They’d never say it publicly. But catch many Democrats in an honest moment and they would admit that a Republican-led government shut down this fall might be the best thing — perhaps the only thing — that could revive their fading hopes of capturing the House next year.
As it stands now, the midterm is shaping up as a stale, status-quo election — with Democrats calling their counterparts right-wing extremists, Republicans attacking their rivals over Obamacare and neither side making much headway. That’s good for Republicans, since the party out of power in the White House almost inevitably picks up House seats in the sixth year of the presidency. Heavily-gerrymandered districts provide the GOP an extra layer of protection.
Nothing short of a powerful jolt — a moment that grabs casual voters by the lapels and makes them take notice — is likely to alter the landscape in a dramatic way. A shutdown could be it, Democrats argue, putting in play GOP-leaning districts now thought to be all but out of reach.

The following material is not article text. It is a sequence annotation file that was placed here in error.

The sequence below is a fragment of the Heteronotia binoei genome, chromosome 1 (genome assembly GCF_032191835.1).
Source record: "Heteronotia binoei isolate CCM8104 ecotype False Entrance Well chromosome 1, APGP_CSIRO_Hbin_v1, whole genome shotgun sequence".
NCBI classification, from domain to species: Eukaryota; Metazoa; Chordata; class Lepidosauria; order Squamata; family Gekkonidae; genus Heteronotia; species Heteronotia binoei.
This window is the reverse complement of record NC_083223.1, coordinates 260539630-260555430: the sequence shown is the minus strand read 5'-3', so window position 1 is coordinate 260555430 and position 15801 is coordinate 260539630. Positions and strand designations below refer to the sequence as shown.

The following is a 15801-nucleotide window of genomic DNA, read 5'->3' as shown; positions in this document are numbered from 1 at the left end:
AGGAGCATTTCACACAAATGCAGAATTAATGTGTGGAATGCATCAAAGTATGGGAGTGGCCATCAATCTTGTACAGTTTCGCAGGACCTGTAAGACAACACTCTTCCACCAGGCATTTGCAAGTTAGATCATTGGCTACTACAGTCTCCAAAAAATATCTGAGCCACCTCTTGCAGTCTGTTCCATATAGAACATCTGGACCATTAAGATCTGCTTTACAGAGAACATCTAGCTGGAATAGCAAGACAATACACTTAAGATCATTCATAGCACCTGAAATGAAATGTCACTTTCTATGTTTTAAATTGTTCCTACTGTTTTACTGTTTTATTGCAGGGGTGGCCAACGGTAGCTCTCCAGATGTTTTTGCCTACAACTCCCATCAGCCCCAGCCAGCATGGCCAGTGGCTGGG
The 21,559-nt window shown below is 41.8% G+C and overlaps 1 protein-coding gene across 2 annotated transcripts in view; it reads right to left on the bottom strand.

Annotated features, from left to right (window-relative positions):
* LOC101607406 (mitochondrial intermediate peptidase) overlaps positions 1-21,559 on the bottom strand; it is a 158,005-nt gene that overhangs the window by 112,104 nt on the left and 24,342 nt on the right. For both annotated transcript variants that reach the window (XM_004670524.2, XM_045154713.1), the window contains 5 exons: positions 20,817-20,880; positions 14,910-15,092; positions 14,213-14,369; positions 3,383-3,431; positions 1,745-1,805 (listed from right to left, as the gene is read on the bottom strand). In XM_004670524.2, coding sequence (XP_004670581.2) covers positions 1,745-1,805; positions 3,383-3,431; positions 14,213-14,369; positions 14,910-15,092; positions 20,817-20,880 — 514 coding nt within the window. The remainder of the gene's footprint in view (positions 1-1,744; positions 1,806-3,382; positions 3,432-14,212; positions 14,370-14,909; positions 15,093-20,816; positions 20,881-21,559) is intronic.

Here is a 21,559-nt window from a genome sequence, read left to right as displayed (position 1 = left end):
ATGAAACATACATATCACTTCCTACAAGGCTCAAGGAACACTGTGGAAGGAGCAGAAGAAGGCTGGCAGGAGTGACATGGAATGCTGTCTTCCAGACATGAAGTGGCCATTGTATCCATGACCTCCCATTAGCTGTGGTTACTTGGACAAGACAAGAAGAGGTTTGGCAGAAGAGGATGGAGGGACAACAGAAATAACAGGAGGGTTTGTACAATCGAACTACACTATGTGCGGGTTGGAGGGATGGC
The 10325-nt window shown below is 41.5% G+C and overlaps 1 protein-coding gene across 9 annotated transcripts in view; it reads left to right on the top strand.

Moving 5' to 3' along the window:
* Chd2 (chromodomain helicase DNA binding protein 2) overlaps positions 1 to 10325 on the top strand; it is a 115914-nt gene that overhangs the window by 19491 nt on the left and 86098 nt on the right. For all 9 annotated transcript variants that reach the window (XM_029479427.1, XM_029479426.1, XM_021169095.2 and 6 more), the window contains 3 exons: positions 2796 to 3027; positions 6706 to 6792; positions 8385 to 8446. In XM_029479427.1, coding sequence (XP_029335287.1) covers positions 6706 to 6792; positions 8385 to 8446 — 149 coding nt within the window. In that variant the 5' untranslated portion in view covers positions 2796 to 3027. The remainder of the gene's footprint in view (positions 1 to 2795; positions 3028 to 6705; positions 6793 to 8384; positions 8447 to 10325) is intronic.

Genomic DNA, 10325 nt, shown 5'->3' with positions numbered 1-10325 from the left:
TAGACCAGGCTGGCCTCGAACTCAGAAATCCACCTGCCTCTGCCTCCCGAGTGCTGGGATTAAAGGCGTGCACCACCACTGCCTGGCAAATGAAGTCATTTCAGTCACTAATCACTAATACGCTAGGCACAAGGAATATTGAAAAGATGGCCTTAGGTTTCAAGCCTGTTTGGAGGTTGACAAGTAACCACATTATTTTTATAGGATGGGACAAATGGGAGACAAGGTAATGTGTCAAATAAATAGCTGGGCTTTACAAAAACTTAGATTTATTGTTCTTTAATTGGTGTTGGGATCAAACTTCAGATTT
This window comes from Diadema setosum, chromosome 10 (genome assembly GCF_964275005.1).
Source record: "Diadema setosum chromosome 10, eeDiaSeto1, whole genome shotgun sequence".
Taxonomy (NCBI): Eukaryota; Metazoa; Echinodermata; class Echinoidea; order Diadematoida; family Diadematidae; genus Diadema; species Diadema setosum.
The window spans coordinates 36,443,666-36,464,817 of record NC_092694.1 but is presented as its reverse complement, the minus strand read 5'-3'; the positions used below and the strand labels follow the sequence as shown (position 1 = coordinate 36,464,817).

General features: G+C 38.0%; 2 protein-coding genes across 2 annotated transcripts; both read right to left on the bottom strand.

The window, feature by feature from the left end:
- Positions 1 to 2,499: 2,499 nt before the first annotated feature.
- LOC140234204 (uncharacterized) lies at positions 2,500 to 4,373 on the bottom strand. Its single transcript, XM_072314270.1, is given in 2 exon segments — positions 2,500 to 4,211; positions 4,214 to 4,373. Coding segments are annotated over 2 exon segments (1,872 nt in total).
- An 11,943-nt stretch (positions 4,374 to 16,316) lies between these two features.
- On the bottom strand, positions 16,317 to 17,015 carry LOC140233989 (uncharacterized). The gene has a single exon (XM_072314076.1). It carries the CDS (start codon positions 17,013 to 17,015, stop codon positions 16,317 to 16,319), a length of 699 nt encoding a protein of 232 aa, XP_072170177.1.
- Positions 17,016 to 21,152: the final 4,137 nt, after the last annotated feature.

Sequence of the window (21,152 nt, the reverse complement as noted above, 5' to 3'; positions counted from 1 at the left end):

“There are no ifs, ands, or buts about it. It would be a boon to us,” said Andrew Myers, a national Democratic pollster. “How could it not be?”At The New York Times, John Harwood notes another danger for the country and the GOP:
While the sequester pinches particular constituencies, and a government shutdown would inconvenience millions, economists warn that a default resulting from a failure to raise the government’s debt limit could tip the economy back into recession.Speaking with Politico a few weeks ago, outgoing CEA chair Alan Krueger had a vivid analogy:
The idea of breaching the borrowing cap was “unthinkable,” Krueger said, and he drew comparisons to the recent Syfy movie “Sharknado” in which a freak storm leads to thousands of sharks terrorizing people on land and in the water.
“You have this tornado which brings sharks and they land on people’s heads,” he joked at POLITICO’s Playbook Lunch event. “I think if we cross the debt limit, it would be worse for the financial sector.”